Finally, it might be appropriate to refer here to a further development of possible humanist concern. In 1987 there was an initiative by peace research institutes to prepare a World Encyclopedia of Peace in four volumes. Mr. Perez de Cuellar, a former UN Secretary-General, took part in this and I was asked to contribute four long articles on "The Spirit of Geneva", "The International Bill of Human Rights", Human Rights and Peace", and "The League of Nations".
A decade later, a second edition of the Encyclopaedia is now being prepared, with Mr. Perez de Cuellar as the honorary Editor-in-chief. Your representative has been asked to prepare a further piece on"Peace With Freedom", and to bring the earlier articles up to dare. This project is mentioned here because it may offer a wide reference source for humanists interested in the perennial search for world peace. The new article on "Peace With Freedom" also sums up some new and radical proposals I have made for UN reform - ideas dealt with in more detail in a new book - From Cold War to Chaos? - now with a publisher.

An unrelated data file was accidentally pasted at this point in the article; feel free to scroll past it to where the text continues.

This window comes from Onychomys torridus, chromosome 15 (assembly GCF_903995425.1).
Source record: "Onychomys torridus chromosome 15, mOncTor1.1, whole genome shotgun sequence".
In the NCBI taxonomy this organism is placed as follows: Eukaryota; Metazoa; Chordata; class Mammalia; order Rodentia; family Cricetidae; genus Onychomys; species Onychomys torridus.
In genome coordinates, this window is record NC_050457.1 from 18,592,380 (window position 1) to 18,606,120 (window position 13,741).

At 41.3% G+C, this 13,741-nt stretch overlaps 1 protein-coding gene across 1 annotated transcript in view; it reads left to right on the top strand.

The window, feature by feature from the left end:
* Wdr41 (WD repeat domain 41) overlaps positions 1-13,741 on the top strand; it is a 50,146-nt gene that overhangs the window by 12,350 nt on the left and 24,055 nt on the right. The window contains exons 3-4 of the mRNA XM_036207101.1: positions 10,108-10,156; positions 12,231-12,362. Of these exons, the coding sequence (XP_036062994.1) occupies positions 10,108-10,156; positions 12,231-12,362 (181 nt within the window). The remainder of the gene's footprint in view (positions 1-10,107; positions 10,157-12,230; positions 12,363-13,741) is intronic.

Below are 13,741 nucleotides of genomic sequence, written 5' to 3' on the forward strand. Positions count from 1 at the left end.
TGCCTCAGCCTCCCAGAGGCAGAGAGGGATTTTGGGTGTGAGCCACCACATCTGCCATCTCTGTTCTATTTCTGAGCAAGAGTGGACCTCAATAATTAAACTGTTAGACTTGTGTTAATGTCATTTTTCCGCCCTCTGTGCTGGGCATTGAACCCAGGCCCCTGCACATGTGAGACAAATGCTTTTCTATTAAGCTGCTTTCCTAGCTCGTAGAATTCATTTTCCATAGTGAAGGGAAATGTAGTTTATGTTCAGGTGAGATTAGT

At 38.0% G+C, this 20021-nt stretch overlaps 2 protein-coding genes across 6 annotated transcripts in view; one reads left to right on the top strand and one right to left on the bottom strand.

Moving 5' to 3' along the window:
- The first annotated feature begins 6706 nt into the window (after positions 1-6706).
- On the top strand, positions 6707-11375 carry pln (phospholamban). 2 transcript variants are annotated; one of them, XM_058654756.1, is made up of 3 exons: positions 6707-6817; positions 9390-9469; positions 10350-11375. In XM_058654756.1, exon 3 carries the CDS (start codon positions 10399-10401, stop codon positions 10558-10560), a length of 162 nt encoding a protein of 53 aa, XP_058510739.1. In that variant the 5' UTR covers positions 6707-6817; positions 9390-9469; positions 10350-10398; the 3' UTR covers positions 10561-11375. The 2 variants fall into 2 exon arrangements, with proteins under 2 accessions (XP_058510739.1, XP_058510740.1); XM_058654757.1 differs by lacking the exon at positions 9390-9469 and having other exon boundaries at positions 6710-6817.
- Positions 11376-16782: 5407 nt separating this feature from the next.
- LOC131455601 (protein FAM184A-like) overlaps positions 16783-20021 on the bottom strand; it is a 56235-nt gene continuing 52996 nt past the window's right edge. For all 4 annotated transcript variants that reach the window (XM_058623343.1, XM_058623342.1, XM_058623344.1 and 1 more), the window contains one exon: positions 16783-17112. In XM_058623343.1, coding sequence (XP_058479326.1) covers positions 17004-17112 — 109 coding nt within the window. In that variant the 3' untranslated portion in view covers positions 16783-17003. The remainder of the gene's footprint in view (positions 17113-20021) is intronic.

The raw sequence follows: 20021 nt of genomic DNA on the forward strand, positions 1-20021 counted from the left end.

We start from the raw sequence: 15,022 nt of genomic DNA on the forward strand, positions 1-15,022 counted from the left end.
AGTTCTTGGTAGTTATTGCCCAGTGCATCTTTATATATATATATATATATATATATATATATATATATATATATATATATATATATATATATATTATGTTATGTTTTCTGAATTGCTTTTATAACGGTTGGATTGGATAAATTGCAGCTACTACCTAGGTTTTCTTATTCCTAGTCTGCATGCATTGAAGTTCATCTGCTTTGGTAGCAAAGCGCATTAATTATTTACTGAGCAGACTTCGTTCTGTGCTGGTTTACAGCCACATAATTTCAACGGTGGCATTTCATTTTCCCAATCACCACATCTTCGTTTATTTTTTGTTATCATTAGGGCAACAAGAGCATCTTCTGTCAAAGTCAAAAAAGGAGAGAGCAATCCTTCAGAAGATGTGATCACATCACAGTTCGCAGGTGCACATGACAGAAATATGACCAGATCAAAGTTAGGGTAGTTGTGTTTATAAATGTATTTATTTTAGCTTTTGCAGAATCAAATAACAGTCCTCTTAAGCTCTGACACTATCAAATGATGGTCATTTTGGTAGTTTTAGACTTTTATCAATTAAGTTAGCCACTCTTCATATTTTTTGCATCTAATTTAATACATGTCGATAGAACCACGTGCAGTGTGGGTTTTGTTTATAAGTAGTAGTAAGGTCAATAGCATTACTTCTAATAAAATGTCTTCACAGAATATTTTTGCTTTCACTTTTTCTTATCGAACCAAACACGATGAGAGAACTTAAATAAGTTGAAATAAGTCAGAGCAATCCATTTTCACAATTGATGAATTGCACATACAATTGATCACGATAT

It is for two reasons - having passed the age of 87 and also because I seek to re-orient some of my activities - that this statement must serve as my final report to the IHEU on international activities at the UN Geneva.
South Australian Humanists adds our thanks and congratulations to James Dilloway to the many that he would have received on his retirement last month.
NOTE A report was heard on radio during June that the U.S. Senate had passed a Bill to pay the United Nations some, but not all the arrears it had withheld for so long. Apparently there were some unspecified conditions attached and an American spokesman declared that this was the best offer the UN would get - they could take it or leave it.
The INTERNATIONAL HUMANIST and ETHICAL UNION
For many years the IHEU had its headquarters in Utrecht, Holland, but this
year (1997) it has moved to London where it shares the same
building with the British Humanist Association.
The annual individual membership is now 30 pounds sterling which includes the quarterly International Humanist News Life membership is 400 pounds sterling. Humanist Society members are automatically affiliated.
The IHEU may be contacted by writing to the new Secretary and Executive Director -Mr. G.R.R. BABU
47 Theobald's Road, London WC1X 8SP U.K. Phone +44 171 831 4817